• Octyl
  • Octyl glucoside (n-octyl-β-D-glucoside) is a nonionic surfactant frequently used to solubilise integral membrane proteins for studies in biochemistry. (wikipedia.org)
  • Octyl glucoside has become one of the most important detergents for purification of membrane proteins because it generally does not denature the protein and can readily be removed from final protein extracts. (wikipedia.org)
  • Octyl glucoside has been proposed as a conditioning agent to prevent microbial colonization of contact lenses, due to its ability to lower the hydrophobicity of contact lenses and prevent adhesion of Staphylococcus epidermidis and Pseudomonas aeruginosa. (wikipedia.org)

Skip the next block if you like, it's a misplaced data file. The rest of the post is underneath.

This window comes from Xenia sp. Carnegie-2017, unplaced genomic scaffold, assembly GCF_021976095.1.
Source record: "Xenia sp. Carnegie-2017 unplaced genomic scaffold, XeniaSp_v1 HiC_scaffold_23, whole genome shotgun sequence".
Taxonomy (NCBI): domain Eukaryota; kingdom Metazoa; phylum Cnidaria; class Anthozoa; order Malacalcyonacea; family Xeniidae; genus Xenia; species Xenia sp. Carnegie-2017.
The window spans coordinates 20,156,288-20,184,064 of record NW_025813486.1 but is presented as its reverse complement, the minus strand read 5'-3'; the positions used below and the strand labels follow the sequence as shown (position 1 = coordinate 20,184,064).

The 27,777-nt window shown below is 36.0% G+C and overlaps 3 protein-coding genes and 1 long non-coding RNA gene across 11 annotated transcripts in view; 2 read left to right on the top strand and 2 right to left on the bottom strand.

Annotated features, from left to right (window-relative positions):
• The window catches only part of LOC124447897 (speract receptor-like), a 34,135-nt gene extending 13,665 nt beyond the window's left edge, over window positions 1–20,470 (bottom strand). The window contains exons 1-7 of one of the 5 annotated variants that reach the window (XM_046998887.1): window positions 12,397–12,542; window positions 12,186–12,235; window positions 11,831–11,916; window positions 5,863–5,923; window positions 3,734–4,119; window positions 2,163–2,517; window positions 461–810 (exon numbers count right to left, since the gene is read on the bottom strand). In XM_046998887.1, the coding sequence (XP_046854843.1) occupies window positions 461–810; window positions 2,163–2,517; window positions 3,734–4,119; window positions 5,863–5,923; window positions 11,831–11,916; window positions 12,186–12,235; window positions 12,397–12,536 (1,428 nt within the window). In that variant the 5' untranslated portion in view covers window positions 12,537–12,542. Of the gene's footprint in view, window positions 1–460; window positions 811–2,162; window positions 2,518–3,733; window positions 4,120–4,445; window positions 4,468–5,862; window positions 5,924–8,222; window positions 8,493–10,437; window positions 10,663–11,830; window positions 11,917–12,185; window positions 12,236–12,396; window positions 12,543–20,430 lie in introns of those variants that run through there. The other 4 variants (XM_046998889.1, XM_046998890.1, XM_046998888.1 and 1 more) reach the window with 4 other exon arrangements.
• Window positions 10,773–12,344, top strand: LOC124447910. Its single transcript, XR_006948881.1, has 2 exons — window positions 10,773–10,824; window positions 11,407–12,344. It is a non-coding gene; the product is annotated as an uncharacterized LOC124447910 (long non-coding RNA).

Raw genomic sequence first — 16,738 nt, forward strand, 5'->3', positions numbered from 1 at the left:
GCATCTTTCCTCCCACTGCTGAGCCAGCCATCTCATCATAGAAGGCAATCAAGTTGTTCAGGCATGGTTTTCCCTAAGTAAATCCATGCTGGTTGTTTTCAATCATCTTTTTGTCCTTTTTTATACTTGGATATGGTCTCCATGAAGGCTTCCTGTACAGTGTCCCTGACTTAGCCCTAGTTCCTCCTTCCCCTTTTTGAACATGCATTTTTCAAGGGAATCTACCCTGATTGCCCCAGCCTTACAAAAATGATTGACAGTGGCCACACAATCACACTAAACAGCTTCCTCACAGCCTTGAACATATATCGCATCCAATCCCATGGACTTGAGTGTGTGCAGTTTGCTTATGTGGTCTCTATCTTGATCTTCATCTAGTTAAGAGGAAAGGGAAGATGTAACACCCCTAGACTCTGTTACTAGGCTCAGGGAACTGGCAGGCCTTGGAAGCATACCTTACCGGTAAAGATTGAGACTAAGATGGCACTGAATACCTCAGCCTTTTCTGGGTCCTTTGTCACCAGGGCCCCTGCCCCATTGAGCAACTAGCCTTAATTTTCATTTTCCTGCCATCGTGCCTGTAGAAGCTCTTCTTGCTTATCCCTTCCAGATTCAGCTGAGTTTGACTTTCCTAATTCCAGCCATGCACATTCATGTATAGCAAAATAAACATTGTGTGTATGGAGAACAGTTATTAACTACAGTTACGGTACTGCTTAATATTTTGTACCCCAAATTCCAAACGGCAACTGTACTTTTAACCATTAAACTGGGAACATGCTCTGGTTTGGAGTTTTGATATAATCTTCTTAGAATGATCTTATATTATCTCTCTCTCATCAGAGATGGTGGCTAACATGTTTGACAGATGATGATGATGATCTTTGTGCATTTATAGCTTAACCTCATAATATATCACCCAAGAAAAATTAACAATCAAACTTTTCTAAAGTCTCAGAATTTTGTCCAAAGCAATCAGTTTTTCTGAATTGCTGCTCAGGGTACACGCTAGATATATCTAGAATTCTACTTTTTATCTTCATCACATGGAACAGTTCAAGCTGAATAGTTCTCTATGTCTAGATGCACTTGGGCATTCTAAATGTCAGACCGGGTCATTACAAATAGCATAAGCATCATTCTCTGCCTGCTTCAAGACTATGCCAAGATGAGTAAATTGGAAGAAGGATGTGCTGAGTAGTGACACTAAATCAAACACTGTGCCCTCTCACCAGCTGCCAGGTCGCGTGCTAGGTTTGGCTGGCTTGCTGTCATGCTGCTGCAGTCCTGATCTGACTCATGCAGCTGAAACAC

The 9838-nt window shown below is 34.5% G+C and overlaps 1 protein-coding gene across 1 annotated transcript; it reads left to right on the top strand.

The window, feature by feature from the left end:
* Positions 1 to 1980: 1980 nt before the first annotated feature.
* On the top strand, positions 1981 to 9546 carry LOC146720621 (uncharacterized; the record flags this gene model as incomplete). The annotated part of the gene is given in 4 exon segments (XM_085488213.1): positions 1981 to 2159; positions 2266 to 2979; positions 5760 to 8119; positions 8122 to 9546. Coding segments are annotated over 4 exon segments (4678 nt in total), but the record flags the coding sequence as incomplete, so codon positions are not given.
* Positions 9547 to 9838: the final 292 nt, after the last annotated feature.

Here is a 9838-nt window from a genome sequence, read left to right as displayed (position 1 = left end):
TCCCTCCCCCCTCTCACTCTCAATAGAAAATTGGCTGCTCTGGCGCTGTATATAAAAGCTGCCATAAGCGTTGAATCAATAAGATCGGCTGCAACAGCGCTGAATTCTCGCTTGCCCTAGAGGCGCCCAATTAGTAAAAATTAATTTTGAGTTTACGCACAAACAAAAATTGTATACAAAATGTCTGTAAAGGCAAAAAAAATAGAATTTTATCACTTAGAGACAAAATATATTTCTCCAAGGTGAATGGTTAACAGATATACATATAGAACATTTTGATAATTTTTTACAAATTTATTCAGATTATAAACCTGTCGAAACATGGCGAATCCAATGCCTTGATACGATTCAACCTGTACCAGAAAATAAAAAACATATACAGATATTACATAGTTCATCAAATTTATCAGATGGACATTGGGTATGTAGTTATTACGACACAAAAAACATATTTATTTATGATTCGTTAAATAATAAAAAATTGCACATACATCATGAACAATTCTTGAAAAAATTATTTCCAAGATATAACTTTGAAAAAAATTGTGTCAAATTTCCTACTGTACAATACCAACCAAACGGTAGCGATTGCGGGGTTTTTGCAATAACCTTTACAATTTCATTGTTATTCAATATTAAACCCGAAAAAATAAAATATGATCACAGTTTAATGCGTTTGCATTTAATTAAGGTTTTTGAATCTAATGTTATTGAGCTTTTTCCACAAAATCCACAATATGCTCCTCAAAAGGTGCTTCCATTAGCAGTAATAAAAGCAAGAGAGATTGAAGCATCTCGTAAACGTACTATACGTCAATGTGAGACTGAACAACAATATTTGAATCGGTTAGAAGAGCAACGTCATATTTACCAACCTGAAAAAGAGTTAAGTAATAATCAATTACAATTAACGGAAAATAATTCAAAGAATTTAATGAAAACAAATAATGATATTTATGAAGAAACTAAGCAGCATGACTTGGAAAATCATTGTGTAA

• See PubMed search for "octyl[Title] AND glucoside[Title]" for a timeline of publications. (wikipedia.org)
  • enzymology
  • In enzymology, a glucoside 3-dehydrogenase (EC 1.1.99.13) is an enzyme that catalyzes the chemical reaction sucrose + acceptor ⇌ {\displaystyle \rightleftharpoons } 3-dehydro-alpha-D-glucosyl-beta-D-fructofuranoside + reduced acceptor Thus, the two substrates of this enzyme are sucrose and acceptor, whereas its two products are 3-dehydro-alpha-D-glucosyl-beta-D-fructofuranoside and reduced acceptor. (wikipedia.org)
  • include
  • A group may also be constructed to include the cyanogenic glucosides, i.e. those containing prussic acid. (wikipedia.org)
  • Other names in common use include D-glucoside 3-dehydrogenase, D-aldohexopyranoside dehydrogenase, D-aldohexoside:cytochrome c oxidoreductase, D-glucoside 3-dehydrogenase, hexopyranoside-cytochrome c oxidoreductase, and D-aldohexoside:(acceptor) 3-oxidoreductase. (wikipedia.org)